Q: If glucose feeds cancer what about raw honey?
A: White ´table´ sugar is refined natural sugar. It consists of sucrose, where the fructose and glucose molecules are linked together.
Glucose is the favourite food of a cancer cell.
Raw Honey starts out as nectar, which is largely plant saccharides regurgitated, hydrolysed and dehydrated by the digestive enzymes of the bee to produce about 38 per cent dehydrated fructose and 31 per cent dehydrated glucose as separate, non-linked compounds. Natural sucrose, maltose and water make it up to 100 per cent. Raw organic honey usually has a glycemic value below 50 while refined white sugar is 100.
Where honey has crystalline deposits, this is the glucose in a dehydrated (monohydrate) form. Raw Honey also contains vitamins, about 20 amino acids, and up to 150 natural compounds (some of which may have anti-cancer benefits) depending upon the environment of the bees, as well as having anti-microbial and anti-bacterial properties.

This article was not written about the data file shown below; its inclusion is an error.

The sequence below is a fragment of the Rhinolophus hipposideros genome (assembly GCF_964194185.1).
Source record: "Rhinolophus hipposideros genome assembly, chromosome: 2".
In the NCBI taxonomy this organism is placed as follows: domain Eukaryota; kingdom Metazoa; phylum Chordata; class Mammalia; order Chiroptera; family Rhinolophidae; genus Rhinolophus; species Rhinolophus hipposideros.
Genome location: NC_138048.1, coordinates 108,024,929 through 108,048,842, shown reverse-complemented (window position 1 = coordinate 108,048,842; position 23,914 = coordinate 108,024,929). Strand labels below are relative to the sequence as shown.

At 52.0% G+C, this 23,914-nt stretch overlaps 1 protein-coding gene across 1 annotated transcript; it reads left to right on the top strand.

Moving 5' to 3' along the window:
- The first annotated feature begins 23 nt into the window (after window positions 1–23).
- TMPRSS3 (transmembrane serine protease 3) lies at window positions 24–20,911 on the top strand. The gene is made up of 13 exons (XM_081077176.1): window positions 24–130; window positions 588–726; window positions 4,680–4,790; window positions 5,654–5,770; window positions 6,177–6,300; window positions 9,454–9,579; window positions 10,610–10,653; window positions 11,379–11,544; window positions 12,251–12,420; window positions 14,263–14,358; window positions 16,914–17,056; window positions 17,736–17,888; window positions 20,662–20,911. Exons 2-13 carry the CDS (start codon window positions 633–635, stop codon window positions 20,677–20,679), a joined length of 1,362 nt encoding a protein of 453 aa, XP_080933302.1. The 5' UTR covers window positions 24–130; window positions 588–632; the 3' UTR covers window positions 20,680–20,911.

There is no research to suggest dehydrated glucose is less liked by cancer cells than white refined glucose. But, there is research that concludes consuming raw honey lowers plasma glucose, homocysteine and lipid levels (J Med Food 2004 Spring;7(1):100-7). And there is research that shows people with lowered plasma glucose levels develop less cancer and survive longer. (Cancer Watch, 2010)
A number of websites talk of there being little difference between white sugar consumption, and honey consumption and that the latter is not ´healthier´. The evidence would say that this view is clearly simplistic and inaccurate.
For more information on the anti-cancer properties of honey and bee propolis try /cancer-active-page-link.aspx?n=2028&Title=Bee
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